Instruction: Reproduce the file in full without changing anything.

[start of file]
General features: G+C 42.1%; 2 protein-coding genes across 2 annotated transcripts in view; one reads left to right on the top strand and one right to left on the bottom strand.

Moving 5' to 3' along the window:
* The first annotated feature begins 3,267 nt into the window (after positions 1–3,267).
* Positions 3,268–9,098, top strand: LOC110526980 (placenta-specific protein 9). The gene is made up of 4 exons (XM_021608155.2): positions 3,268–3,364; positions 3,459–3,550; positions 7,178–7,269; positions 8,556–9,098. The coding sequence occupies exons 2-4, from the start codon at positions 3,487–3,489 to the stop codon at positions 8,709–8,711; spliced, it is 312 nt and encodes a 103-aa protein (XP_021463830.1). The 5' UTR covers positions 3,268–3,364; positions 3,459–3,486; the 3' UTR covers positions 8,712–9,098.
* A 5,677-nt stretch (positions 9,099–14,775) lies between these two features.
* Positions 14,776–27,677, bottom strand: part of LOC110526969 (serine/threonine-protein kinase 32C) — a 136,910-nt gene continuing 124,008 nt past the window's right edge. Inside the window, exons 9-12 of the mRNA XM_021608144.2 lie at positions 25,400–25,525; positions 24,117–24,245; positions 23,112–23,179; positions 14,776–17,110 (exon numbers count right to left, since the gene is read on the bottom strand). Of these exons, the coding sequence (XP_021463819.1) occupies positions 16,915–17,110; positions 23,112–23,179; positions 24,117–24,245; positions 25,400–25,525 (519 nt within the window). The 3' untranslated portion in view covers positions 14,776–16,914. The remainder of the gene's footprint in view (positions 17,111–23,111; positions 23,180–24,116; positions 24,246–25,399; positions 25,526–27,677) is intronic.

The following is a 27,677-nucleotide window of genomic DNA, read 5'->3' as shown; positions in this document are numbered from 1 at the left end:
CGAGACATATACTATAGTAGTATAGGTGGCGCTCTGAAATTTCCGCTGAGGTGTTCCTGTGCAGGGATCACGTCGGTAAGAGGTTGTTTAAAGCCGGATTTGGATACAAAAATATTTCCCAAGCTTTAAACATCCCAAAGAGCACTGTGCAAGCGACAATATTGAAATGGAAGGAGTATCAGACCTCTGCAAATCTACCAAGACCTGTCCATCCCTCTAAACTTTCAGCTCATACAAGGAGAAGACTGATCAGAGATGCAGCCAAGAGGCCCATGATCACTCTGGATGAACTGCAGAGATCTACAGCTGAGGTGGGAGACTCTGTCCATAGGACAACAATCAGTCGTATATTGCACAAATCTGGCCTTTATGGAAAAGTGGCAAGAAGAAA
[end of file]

General features: G+C 42.1%; 2 protein-coding genes across 2 annotated transcripts in view; one reads left to right on the top strand and one right to left on the bottom strand.

Moving 5' to 3' along the window:
* The first annotated feature begins 3,267 nt into the window (after positions 1–3,267).
* Positions 3,268–9,098, top strand: LOC110526980 (placenta-specific protein 9). The gene is made up of 4 exons (XM_021608155.2): positions 3,268–3,364; positions 3,459–3,550; positions 7,178–7,269; positions 8,556–9,098. The coding sequence occupies exons 2-4, from the start codon at positions 3,487–3,489 to the stop codon at positions 8,709–8,711; spliced, it is 312 nt and encodes a 103-aa protein (XP_021463830.1). The 5' UTR covers positions 3,268–3,364; positions 3,459–3,486; the 3' UTR covers positions 8,712–9,098.
* A 5,677-nt stretch (positions 9,099–14,775) lies between these two features.
* Positions 14,776–27,677, bottom strand: part of LOC110526969 (serine/threonine-protein kinase 32C) — a 136,910-nt gene continuing 124,008 nt past the window's right edge. Inside the window, exons 9-12 of the mRNA XM_021608144.2 lie at positions 25,400–25,525; positions 24,117–24,245; positions 23,112–23,179; positions 14,776–17,110 (exon numbers count right to left, since the gene is read on the bottom strand). Of these exons, the coding sequence (XP_021463819.1) occupies positions 16,915–17,110; positions 23,112–23,179; positions 24,117–24,245; positions 25,400–25,525 (519 nt within the window). The 3' untranslated portion in view covers positions 14,776–16,914. The remainder of the gene's footprint in view (positions 17,111–23,111; positions 23,180–24,116; positions 24,246–25,399; positions 25,526–27,677) is intronic.

The following is a 27,677-nucleotide window of genomic DNA, read 5'->3' as shown; positions in this document are numbered from 1 at the left end:
CGAGACATATACTATAGTAGTATAGGTGGCGCTCTGAAATTTCCGCTGAGGTGTTCCTGTGCAGGGATCACGTCGGTAAGAGGTTGTTTAAAGCCGGATTTGGATACAAAAATATTTCCCAAGCTTTAAACATCCCAAAGAGCACTGTGCAAGCGACAATATTGAAATGGAAGGAGTATCAGACCTCTGCAAATCTACCAAGACCTGTCCATCCCTCTAAACTTTCAGCTCATACAAGGAGAAGACTGATCAGAGATGCAGCCAAGAGGCCCATGATCACTCTGGATGAACTGCAGAGATCTACAGCTGAGGTGGGAGACTCTGTCCATAGGACAACAATCAGTCGTATATTGCACAAATCTGGCCTTTATGGAAAAGTGGCAAGAAGAAA